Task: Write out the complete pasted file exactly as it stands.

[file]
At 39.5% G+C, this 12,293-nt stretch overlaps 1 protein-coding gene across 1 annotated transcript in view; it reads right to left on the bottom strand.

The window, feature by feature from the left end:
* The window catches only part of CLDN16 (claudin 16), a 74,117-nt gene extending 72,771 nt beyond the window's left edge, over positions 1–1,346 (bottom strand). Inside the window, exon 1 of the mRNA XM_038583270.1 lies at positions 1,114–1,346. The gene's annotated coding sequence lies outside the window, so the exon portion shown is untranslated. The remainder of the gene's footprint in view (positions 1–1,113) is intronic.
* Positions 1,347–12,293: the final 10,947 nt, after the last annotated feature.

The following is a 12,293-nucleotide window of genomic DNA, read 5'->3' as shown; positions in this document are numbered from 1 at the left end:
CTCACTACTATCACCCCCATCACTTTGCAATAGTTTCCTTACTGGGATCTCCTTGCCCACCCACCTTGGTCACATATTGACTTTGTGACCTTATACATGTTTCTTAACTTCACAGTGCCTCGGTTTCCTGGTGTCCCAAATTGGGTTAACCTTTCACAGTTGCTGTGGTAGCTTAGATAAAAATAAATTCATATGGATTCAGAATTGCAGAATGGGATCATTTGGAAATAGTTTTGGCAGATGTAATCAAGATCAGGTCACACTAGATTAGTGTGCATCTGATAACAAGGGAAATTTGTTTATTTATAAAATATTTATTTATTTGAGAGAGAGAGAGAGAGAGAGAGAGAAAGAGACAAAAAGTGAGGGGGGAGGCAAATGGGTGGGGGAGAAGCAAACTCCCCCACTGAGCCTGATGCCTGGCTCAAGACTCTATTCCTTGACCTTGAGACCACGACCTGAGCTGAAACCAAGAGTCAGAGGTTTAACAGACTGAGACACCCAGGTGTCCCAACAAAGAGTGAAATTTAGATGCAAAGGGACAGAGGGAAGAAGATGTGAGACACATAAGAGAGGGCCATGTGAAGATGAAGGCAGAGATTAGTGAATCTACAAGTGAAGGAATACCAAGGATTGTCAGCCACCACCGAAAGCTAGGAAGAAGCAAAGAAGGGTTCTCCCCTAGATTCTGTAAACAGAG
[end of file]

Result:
At 39.5% G+C, this 12,293-nt stretch overlaps 1 protein-coding gene across 1 annotated transcript in view; it reads right to left on the bottom strand.

The window, feature by feature from the left end:
* The window catches only part of CLDN16 (claudin 16), a 74,117-nt gene extending 72,771 nt beyond the window's left edge, over positions 1–1,346 (bottom strand). Inside the window, exon 1 of the mRNA XM_038583270.1 lies at positions 1,114–1,346. The gene's annotated coding sequence lies outside the window, so the exon portion shown is untranslated. The remainder of the gene's footprint in view (positions 1–1,113) is intronic.
* Positions 1,347–12,293: the final 10,947 nt, after the last annotated feature.

The following is a 12,293-nucleotide window of genomic DNA, read 5'->3' as shown; positions in this document are numbered from 1 at the left end:
CTCACTACTATCACCCCCATCACTTTGCAATAGTTTCCTTACTGGGATCTCCTTGCCCACCCACCTTGGTCACATATTGACTTTGTGACCTTATACATGTTTCTTAACTTCACAGTGCCTCGGTTTCCTGGTGTCCCAAATTGGGTTAACCTTTCACAGTTGCTGTGGTAGCTTAGATAAAAATAAATTCATATGGATTCAGAATTGCAGAATGGGATCATTTGGAAATAGTTTTGGCAGATGTAATCAAGATCAGGTCACACTAGATTAGTGTGCATCTGATAACAAGGGAAATTTGTTTATTTATAAAATATTTATTTATTTGAGAGAGAGAGAGAGAGAGAGAGAGAAAGAGACAAAAAGTGAGGGGGGAGGCAAATGGGTGGGGGAGAAGCAAACTCCCCCACTGAGCCTGATGCCTGGCTCAAGACTCTATTCCTTGACCTTGAGACCACGACCTGAGCTGAAACCAAGAGTCAGAGGTTTAACAGACTGAGACACCCAGGTGTCCCAACAAAGAGTGAAATTTAGATGCAAAGGGACAGAGGGAAGAAGATGTGAGACACATAAGAGAGGGCCATGTGAAGATGAAGGCAGAGATTAGTGAATCTACAAGTGAAGGAATACCAAGGATTGTCAGCCACCACCGAAAGCTAGGAAGAAGCAAAGAAGGGTTCTCCCCTAGATTCTGTAAACAGAG